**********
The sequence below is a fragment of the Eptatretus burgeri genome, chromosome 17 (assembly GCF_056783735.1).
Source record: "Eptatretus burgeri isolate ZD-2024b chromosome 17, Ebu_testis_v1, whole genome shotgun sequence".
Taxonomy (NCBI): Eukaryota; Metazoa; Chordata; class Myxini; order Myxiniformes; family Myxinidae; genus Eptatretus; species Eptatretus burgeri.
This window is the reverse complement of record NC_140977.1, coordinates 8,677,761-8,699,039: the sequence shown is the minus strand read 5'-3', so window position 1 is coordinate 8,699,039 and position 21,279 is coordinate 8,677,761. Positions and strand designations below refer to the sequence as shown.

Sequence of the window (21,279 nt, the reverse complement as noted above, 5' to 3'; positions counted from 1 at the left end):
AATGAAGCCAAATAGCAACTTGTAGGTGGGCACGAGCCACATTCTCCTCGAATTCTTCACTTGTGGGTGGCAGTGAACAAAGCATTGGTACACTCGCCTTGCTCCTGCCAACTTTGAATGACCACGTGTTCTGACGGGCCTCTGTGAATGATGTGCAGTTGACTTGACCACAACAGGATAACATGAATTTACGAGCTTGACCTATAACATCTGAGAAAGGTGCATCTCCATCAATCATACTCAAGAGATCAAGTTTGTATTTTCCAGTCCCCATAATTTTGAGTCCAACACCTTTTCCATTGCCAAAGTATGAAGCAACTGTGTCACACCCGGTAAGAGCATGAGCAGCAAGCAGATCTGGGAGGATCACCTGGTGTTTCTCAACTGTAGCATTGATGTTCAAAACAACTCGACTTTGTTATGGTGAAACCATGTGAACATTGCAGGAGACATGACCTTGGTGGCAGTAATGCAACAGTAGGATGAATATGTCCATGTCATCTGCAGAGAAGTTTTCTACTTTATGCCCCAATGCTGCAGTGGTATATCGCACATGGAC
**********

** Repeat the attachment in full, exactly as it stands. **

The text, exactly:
The sequence below is a fragment of the Eptatretus burgeri genome, chromosome 17 (assembly GCF_056783735.1).
Source record: "Eptatretus burgeri isolate ZD-2024b chromosome 17, Ebu_testis_v1, whole genome shotgun sequence".
Taxonomy (NCBI): Eukaryota; Metazoa; Chordata; class Myxini; order Myxiniformes; family Myxinidae; genus Eptatretus; species Eptatretus burgeri.
This window is the reverse complement of record NC_140977.1, coordinates 8,677,761-8,699,039: the sequence shown is the minus strand read 5'-3', so window position 1 is coordinate 8,699,039 and position 21,279 is coordinate 8,677,761. Positions and strand designations below refer to the sequence as shown.

Sequence of the window (21,279 nt, the reverse complement as noted above, 5' to 3'; positions counted from 1 at the left end):
AATGAAGCCAAATAGCAACTTGTAGGTGGGCACGAGCCACATTCTCCTCGAATTCTTCACTTGTGGGTGGCAGTGAACAAAGCATTGGTACACTCGCCTTGCTCCTGCCAACTTTGAATGACCACGTGTTCTGACGGGCCTCTGTGAATGATGTGCAGTTGACTTGACCACAACAGGATAACATGAATTTACGAGCTTGACCTATAACATCTGAGAAAGGTGCATCTCCATCAATCATACTCAAGAGATCAAGTTTGTATTTTCCAGTCCCCATAATTTTGAGTCCAACACCTTTTCCATTGCCAAAGTATGAAGCAACTGTGTCACACCCGGTAAGAGCATGAGCAGCAAGCAGATCTGGGAGGATCACCTGGTGTTTCTCAACTGTAGCATTGATGTTCAAAACAACTCGACTTTGTTATGGTGAAACCATGTGAACATTGCAGGAGACATGACCTTGGTGGCAGTAATGCAACAGTAGGATGAATATGTCCATGTCATCTGCAGAGAAGTTTTCTACTTTATGCCCCAATGCTGCAGTGGTATATCGCACATGGAC